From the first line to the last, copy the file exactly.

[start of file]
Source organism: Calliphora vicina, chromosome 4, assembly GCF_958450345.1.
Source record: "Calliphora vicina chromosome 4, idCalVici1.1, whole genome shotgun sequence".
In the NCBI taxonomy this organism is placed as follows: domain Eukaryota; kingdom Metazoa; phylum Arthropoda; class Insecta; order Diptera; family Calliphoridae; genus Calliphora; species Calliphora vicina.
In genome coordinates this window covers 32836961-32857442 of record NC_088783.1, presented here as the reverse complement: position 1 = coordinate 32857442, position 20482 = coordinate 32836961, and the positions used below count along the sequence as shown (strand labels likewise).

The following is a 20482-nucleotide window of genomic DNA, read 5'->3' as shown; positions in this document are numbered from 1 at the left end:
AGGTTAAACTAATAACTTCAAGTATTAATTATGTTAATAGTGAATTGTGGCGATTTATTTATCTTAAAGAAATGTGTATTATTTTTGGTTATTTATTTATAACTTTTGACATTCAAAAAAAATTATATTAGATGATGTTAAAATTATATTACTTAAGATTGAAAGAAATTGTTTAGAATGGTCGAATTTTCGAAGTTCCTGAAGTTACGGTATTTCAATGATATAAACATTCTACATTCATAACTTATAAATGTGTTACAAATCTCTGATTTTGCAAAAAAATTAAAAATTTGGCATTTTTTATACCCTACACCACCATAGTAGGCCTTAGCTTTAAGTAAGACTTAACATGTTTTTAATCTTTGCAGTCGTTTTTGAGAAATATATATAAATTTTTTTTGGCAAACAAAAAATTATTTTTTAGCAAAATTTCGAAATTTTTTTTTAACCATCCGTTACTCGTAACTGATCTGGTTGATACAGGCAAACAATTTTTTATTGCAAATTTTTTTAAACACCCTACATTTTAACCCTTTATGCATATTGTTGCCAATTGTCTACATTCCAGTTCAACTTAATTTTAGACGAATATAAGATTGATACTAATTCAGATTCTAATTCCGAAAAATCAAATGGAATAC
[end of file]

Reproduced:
Source organism: Calliphora vicina, chromosome 4, assembly GCF_958450345.1.
Source record: "Calliphora vicina chromosome 4, idCalVici1.1, whole genome shotgun sequence".
In the NCBI taxonomy this organism is placed as follows: domain Eukaryota; kingdom Metazoa; phylum Arthropoda; class Insecta; order Diptera; family Calliphoridae; genus Calliphora; species Calliphora vicina.
In genome coordinates this window covers 32836961-32857442 of record NC_088783.1, presented here as the reverse complement: position 1 = coordinate 32857442, position 20482 = coordinate 32836961, and the positions used below count along the sequence as shown (strand labels likewise).

The following is a 20482-nucleotide window of genomic DNA, read 5'->3' as shown; positions in this document are numbered from 1 at the left end:
AGGTTAAACTAATAACTTCAAGTATTAATTATGTTAATAGTGAATTGTGGCGATTTATTTATCTTAAAGAAATGTGTATTATTTTTGGTTATTTATTTATAACTTTTGACATTCAAAAAAAATTATATTAGATGATGTTAAAATTATATTACTTAAGATTGAAAGAAATTGTTTAGAATGGTCGAATTTTCGAAGTTCCTGAAGTTACGGTATTTCAATGATATAAACATTCTACATTCATAACTTATAAATGTGTTACAAATCTCTGATTTTGCAAAAAAATTAAAAATTTGGCATTTTTTATACCCTACACCACCATAGTAGGCCTTAGCTTTAAGTAAGACTTAACATGTTTTTAATCTTTGCAGTCGTTTTTGAGAAATATATATAAATTTTTTTTGGCAAACAAAAAATTATTTTTTAGCAAAATTTCGAAATTTTTTTTTAACCATCCGTTACTCGTAACTGATCTGGTTGATACAGGCAAACAATTTTTTATTGCAAATTTTTTTAAACACCCTACATTTTAACCCTTTATGCATATTGTTGCCAATTGTCTACATTCCAGTTCAACTTAATTTTAGACGAATATAAGATTGATACTAATTCAGATTCTAATTCCGAAAAATCAAATGGAATAC